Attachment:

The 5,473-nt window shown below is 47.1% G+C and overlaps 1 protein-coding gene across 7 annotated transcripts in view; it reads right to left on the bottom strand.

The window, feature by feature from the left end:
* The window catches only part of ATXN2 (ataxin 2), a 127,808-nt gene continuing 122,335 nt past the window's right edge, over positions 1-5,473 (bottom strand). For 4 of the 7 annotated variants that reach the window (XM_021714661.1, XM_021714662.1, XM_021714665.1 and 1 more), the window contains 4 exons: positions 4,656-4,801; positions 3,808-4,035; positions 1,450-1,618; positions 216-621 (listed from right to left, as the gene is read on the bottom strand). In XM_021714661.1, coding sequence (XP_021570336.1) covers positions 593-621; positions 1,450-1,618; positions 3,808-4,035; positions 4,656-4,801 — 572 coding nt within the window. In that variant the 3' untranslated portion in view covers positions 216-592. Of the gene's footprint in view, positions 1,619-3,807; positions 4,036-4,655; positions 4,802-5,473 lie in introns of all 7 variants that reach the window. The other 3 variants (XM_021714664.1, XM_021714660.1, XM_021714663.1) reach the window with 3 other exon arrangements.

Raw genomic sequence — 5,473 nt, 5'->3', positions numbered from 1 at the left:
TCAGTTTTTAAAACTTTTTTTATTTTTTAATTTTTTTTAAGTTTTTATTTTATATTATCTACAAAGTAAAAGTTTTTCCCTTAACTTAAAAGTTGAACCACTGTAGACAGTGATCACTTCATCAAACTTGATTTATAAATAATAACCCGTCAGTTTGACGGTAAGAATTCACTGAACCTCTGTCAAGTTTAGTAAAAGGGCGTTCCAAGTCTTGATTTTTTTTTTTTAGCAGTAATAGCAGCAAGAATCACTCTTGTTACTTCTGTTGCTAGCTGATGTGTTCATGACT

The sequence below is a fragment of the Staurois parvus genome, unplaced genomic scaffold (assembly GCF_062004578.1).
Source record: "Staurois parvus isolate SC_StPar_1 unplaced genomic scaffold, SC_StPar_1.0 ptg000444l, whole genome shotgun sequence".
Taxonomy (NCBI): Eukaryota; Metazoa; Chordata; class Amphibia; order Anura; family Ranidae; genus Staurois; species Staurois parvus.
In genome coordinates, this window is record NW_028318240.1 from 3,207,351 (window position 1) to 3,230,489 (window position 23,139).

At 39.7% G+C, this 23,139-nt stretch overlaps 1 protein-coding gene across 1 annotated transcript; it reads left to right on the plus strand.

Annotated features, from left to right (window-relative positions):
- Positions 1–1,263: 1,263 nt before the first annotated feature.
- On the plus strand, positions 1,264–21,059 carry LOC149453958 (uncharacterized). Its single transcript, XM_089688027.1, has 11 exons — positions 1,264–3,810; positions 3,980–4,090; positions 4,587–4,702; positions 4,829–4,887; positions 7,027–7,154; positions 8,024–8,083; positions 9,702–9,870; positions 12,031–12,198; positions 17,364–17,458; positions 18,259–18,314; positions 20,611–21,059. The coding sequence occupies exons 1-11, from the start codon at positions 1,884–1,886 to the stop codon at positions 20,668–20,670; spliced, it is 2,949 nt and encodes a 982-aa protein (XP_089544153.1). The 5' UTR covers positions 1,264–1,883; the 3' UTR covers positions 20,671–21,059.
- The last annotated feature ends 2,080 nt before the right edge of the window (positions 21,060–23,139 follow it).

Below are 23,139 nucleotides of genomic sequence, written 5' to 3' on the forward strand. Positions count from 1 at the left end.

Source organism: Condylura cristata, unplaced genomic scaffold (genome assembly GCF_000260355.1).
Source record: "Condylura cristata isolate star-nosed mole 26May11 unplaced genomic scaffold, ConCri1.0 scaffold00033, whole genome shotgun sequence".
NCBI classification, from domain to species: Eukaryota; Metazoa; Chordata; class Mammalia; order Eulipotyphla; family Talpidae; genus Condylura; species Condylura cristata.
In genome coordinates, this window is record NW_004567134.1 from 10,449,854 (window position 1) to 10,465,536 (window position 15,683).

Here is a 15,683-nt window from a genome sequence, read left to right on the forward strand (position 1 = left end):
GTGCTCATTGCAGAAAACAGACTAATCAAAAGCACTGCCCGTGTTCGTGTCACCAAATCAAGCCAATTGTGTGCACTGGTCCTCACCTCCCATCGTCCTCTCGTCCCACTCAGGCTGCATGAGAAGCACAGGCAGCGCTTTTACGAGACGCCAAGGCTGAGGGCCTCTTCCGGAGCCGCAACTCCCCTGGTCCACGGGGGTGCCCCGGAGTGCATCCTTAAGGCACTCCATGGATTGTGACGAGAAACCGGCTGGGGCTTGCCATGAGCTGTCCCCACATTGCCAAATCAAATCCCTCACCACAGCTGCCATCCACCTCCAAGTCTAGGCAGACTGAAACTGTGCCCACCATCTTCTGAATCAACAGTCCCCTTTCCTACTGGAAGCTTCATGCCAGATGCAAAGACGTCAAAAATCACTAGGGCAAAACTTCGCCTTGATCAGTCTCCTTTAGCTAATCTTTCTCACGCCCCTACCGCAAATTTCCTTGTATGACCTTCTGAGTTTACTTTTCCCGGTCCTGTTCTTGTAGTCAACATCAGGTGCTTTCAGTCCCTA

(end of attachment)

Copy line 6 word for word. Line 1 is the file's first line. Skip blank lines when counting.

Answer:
The sequence below is a fragment of the Staurois parvus genome, unplaced genomic scaffold (assembly GCF_062004578.1).